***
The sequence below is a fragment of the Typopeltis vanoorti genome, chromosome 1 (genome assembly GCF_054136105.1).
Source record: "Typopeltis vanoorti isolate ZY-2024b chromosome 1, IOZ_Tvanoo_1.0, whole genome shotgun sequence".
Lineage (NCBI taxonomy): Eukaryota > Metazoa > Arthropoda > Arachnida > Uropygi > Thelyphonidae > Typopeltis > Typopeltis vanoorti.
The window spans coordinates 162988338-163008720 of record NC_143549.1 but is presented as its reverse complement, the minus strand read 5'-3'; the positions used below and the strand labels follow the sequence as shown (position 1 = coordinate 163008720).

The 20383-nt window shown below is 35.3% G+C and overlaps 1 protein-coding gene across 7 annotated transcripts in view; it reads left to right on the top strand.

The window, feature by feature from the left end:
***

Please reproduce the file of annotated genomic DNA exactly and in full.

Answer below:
The sequence below is a fragment of the Typopeltis vanoorti genome, chromosome 1 (genome assembly GCF_054136105.1).
Source record: "Typopeltis vanoorti isolate ZY-2024b chromosome 1, IOZ_Tvanoo_1.0, whole genome shotgun sequence".
Lineage (NCBI taxonomy): Eukaryota > Metazoa > Arthropoda > Arachnida > Uropygi > Thelyphonidae > Typopeltis > Typopeltis vanoorti.
The window spans coordinates 162988338-163008720 of record NC_143549.1 but is presented as its reverse complement, the minus strand read 5'-3'; the positions used below and the strand labels follow the sequence as shown (position 1 = coordinate 163008720).

The 20383-nt window shown below is 35.3% G+C and overlaps 1 protein-coding gene across 7 annotated transcripts in view; it reads left to right on the top strand.

The window, feature by feature from the left end: